On 22 March the great ground armada proceeded north. The plan was for the British, with objectives in the Fao peninsula and then the prime aim of taking and occupying Basra, to wheel right, while 1st MEF and the army’s V Corps, of which 3rd Infantry Division was the main element, struck towards Baghdad. The enemy opposing the coalition forces were estimated at eight divisions. One, the 51st, had been destroyed or had disbanded itself during the fighting in the oil fields. By American estimation, its personnel had largely deserted. Desertion was thought to have occurred in two waves, encouraged by intelligence contact with the divisional commander. The first wave of desertions had been prompted by fear of coalition air attack and had happened despite its absence. The second wave, among the more stalwart, had begun when the sound of approaching American tanks was heard. The Iraqi soldiers, who were from the locality, had simply dropped their weapons, shed their uniforms and fled home.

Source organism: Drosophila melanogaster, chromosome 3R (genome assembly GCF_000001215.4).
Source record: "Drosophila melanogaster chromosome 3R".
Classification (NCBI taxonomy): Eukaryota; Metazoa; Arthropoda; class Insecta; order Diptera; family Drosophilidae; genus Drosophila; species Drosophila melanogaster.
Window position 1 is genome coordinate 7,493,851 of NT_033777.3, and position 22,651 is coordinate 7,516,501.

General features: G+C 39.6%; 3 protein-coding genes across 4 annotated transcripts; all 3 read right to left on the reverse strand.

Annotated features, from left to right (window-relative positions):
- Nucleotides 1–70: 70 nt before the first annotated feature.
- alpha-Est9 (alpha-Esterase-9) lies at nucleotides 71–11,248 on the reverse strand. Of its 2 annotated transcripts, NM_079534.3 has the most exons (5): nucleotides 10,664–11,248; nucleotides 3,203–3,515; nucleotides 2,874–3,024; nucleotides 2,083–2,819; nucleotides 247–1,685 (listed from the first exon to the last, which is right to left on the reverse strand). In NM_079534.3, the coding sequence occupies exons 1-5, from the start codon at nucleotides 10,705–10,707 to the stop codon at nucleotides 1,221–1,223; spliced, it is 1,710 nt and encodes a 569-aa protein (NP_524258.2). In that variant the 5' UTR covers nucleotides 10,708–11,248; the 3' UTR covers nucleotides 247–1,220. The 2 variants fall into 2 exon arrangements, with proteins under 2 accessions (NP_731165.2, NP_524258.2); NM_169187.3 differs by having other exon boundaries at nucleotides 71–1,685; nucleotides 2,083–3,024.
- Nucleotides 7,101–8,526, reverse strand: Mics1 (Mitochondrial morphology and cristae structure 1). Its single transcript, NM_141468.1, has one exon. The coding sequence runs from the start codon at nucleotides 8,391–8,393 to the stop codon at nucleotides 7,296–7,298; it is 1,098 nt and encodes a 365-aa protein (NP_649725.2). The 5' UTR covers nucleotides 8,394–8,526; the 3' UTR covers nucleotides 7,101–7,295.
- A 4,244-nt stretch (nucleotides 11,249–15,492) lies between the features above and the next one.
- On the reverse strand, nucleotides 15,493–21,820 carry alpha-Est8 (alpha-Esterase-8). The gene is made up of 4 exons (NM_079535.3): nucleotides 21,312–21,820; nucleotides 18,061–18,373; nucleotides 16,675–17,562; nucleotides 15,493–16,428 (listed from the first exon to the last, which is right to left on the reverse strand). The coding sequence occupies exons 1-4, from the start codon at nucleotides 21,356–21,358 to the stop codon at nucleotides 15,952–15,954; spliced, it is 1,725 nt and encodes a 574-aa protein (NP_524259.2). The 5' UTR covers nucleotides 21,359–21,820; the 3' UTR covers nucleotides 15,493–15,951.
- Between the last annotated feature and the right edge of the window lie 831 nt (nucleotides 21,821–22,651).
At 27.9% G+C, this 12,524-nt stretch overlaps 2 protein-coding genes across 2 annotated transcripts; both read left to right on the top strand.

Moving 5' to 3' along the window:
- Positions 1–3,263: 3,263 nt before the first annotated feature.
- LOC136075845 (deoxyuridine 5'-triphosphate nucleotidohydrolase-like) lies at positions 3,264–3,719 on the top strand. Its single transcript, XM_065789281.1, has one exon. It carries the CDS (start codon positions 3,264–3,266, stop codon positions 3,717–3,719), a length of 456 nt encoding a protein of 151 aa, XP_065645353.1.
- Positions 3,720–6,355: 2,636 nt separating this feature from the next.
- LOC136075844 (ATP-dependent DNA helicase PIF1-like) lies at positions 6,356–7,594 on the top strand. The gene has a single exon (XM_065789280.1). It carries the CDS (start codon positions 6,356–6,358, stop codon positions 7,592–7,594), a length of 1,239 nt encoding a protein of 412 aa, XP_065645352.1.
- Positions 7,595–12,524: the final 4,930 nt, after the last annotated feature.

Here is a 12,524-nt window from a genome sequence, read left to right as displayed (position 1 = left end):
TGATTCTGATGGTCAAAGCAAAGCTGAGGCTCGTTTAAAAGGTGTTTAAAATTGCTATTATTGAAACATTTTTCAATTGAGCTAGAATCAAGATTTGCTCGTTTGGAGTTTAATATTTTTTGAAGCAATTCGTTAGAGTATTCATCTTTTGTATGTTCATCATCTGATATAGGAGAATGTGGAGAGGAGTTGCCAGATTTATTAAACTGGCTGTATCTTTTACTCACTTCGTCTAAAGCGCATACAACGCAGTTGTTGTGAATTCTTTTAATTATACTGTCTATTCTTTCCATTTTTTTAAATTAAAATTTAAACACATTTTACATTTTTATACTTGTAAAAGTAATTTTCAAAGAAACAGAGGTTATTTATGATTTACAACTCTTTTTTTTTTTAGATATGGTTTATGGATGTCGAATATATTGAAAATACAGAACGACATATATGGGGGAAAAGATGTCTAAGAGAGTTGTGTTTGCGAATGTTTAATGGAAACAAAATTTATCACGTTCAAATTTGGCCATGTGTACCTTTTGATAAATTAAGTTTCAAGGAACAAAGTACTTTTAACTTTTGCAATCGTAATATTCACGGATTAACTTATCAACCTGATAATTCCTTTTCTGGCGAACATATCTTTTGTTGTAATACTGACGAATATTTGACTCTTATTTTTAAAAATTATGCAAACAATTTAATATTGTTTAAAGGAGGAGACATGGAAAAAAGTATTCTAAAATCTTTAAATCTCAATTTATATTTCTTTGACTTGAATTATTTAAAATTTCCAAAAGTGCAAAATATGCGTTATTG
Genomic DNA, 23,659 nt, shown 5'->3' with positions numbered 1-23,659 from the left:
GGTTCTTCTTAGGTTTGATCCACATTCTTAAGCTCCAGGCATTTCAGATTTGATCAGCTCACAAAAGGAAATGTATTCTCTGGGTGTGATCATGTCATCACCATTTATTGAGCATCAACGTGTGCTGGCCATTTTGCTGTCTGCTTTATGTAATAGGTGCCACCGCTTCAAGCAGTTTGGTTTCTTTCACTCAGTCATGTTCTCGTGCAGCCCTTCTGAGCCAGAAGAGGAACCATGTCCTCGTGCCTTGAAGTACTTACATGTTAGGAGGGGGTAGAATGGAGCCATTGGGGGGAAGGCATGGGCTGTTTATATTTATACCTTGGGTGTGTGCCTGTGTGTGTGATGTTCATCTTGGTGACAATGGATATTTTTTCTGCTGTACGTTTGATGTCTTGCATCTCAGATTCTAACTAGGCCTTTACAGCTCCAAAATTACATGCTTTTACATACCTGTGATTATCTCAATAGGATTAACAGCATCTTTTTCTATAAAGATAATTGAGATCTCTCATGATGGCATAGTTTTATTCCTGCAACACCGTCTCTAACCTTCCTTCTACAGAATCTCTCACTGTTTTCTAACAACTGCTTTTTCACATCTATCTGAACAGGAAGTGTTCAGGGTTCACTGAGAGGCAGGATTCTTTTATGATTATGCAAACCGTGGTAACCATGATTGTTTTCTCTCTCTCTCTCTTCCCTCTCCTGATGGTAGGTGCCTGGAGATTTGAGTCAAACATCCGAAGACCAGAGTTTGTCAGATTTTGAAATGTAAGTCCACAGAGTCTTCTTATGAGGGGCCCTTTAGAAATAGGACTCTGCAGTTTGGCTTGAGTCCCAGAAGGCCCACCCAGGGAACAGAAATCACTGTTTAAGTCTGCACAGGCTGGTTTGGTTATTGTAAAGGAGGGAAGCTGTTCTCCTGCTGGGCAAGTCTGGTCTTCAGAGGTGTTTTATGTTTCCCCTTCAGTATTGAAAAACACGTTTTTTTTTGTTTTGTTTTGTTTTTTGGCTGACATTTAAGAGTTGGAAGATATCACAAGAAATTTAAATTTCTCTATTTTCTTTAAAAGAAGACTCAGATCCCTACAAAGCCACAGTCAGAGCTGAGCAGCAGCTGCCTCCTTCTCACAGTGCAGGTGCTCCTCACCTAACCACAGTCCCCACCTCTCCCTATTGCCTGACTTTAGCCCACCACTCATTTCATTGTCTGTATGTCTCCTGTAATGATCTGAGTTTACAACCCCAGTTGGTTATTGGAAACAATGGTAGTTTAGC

After the collapse of 51st Division, five others remained in the south, stationed along the Tigris river. The marines were to stage a feint in their direction, a feint supported by the British move on Basra, and then to turn west into the central plain, leaving the Iraqis bypassed while 1st MEF and Task Force Tarawa pressed on towards Baghdad. The lead elements of 1st MEF were to concentrate against the town of Nasiriyah, where they would cross the Euphrates and proceed north to engage the two Republican Guard divisions defending the capital.
–John Keegan’s books include Intelligence in War and The Mask of Command. He is the defense editor of The Daily Telegraph (London) and lives in Wiltshire, England. Visit the publisher’s website here.